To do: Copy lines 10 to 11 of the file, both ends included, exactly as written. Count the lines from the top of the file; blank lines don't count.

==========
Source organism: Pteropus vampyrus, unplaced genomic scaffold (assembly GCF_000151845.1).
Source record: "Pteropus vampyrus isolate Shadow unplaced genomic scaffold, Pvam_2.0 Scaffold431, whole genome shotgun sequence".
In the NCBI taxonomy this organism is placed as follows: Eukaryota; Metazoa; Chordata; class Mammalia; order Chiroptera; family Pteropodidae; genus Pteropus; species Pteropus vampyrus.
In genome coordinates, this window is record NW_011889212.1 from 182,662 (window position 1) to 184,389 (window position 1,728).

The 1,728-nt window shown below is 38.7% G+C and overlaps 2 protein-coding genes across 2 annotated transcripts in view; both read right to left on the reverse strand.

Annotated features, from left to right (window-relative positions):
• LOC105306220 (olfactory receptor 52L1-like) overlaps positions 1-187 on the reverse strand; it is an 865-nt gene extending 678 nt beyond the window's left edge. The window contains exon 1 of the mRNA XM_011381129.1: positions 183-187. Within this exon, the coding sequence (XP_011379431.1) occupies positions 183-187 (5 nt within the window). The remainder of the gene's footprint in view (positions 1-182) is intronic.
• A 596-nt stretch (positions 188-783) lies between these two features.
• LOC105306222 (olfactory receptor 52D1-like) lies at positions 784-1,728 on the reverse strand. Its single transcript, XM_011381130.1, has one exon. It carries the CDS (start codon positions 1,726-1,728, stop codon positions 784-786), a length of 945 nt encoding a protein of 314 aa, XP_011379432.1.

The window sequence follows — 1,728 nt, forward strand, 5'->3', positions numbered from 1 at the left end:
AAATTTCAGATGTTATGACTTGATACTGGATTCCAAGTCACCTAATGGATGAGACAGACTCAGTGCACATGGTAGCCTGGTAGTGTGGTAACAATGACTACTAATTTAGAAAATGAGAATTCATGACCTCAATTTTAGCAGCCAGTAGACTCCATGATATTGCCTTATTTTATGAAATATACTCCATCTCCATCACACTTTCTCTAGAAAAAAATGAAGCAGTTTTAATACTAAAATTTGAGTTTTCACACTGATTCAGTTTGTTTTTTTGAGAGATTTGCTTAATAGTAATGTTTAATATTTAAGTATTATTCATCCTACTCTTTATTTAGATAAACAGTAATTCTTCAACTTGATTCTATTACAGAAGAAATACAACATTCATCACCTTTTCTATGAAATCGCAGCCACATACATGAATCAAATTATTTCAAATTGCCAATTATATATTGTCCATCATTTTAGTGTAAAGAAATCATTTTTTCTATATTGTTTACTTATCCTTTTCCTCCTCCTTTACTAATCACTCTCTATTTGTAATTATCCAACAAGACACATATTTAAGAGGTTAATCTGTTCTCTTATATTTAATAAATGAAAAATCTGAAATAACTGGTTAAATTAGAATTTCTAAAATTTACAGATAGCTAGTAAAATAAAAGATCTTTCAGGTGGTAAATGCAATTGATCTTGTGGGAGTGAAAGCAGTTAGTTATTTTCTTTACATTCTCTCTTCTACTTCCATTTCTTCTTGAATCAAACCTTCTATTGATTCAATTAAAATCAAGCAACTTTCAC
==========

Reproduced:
The window sequence follows — 1,728 nt, forward strand, 5'->3', positions numbered from 1 at the left end:
AAATTTCAGATGTTATGACTTGATACTGGATTCCAAGTCACCTAATGGATGAGACAGACTCAGTGCACATGGTAGCCTGGTAGTGTGGTAACAATGACTACTAATTTAGAAAATGAGAATTCATGACCTCAATTTTAGCAGCCAGTAGACTCCATGATATTGCCTTATTTTATGAAATATACTCCATCTCCATCACACTTTCTCTAGAAAAAAATGAAGCAGTTTTAATACTAAAATTTGAGTTTTCACACTGATTCAGTTTGTTTTTTTGAGAGATTTGCTTAATAGTAATGTTTAATATTTAAGTATTATTCATCCTACTCTTTATTTAGATAAACAGTAATTCTTCAACTTGATTCTATTACAGAAGAAATACAACATTCATCACCTTTTCTATGAAATCGCAGCCACATACATGAATCAAATTATTTCAAATTGCCAATTATATATTGTCCATCATTTTAGTGTAAAGAAATCATTTTTTCTATATTGTTTACTTATCCTTTTCCTCCTCCTTTACTAATCACTCTCTATTTGTAATTATCCAACAAGACACATATTTAAGAGGTTAATCTGTTCTCTTATATTTAATAAATGAAAAATCTGAAATAACTGGTTAAATTAGAATTTCTAAAATTTACAGATAGCTAGTAAAATAAAAGATCTTTCAGGTGGTAAATGCAATTGATCTTGTGGGAGTGAAAGCAGTTAGTTATTTTCTTTACATTCTCTCTTCTACTTCCATTTCTTCTTGAATCAAACCTTCTATTGATTCAATTAAAATCAAGCAACTTTCAC